There is also the forum and/or amphitheater to visit. I think it is written that Merida has the greatest concentration of Roman ruins outside of Italy? Even if it is short that title, there is a lot to see.
Next day we headed West, right to the border, but just short of, Portugal, to the town of Olivenza. This town and territory has been in dispute between the two countries over centuries – to the advantage of Olivenza itself. It has gained influences from both cultures and it shows in its unique architecture, food and spoken language. We did a lot of walking around town, visited museums, churches and watched workmen laying down an intricate pattern in pieces of stone on one of the main streets in the older part of town. This was to replace the boring smooth pavement.
I had visited this most pleasant town years ago with my brothers and we still rave over a pastry from there called, Tecula Mecula. Was it really as good as I thought I remembered? Yes! It was. The four of us on this trip each bought a piece for dessert to savor after our midday meal. But after we sampled just one little bite, we finished up our entire pieces while we sat in the sunny plaza. So much for saving them.
We did not spend the night there but continued on. We took the road around Badajoz to link into the road that headed us North, still snaking along the invisible Portuguese border towards our next stop.
Personally, I have wanted to visit here for a long time, because of the namesake (our N. Mexico) and from descriptions in old (from the 70’s) Spanish travel guide books. So, this is a first time visit for me as I drag along my unsuspecting companions. Seen from many kilometers away the town rises up from the plains, capped by a fortress castle. But that castle is under repairs and we could only approach the lower bulwarks which are now residential streets of the town. This means I will be returning because it looks to be a very impressive site.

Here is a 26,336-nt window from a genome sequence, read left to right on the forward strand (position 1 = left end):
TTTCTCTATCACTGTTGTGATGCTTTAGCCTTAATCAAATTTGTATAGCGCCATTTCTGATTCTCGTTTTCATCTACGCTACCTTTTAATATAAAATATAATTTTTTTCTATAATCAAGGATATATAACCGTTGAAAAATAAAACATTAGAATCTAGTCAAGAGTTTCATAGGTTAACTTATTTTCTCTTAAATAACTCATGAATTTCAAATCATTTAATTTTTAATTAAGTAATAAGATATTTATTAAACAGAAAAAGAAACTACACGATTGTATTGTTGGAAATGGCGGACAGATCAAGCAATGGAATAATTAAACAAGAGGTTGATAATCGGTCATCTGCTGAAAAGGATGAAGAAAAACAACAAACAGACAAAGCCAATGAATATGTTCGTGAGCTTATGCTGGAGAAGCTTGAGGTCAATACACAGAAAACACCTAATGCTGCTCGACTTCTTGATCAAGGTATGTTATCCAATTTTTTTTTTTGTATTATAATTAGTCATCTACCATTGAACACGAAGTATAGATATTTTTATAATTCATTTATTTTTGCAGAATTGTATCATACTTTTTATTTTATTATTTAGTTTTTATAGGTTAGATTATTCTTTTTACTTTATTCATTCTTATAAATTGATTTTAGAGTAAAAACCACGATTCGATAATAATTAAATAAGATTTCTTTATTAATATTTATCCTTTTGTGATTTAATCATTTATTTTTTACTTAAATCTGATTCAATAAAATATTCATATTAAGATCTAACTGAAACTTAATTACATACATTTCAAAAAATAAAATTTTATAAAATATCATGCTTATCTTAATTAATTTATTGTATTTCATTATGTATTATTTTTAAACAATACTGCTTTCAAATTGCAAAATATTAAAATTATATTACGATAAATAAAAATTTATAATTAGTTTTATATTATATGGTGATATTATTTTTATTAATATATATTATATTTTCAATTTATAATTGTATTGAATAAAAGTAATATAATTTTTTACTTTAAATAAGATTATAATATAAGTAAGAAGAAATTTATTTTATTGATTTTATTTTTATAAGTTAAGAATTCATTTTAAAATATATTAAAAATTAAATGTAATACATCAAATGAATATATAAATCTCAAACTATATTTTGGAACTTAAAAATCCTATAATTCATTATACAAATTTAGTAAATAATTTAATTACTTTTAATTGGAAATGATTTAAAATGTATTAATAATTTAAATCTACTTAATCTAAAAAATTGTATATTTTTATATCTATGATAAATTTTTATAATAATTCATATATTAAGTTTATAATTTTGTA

In the meantime we did the aperitivos in a bar on the main plaza and lunch in a restaurant which was good but nothing to write home about – or report on here. English is not spoken here, the menus are only in Spanish. This is the kind of solid Spanish town that probably has its double in the towns we live in back home – except for the castle.
We departed late afternoon heading mostly East on the very lightly traveled EX 303. It goes through a big expanse of “dehesa” open land, small oaks and bushes, shallow ravines, rock outcroppings. We saw herds of bulls and sheep. In my opinion, some of the most evocative countryside I have seen.
There were no towns or settlements on this stretch until we joined onto the A5. It is now a limited access freeway that skirts around many villages that one used to drive through. One can see the old highway running parallel almost all the way. We skirted around Caceres to make for our next destination.
My favorite small Spanish town. Having visited here several times over the years, this time I took a guided tour and learned many new facts about this charming town of almost unbroken architectural cohesiveness. I write few words on it because I have covered it in past Trip Reports. We spent two nights here and the search for a hotel was an event in itself. It is covered in the hotel review section.
Continuing on our way to Madrid, we stopped at Oropesa to tour the Parador/castle there. There is a fantastic vista of the surrounding plains from many windows and balconies. Soon after, we left the main highway and circled around Toledo, seeing the outline of the city from many angles. We did not enter because of time and our next destination.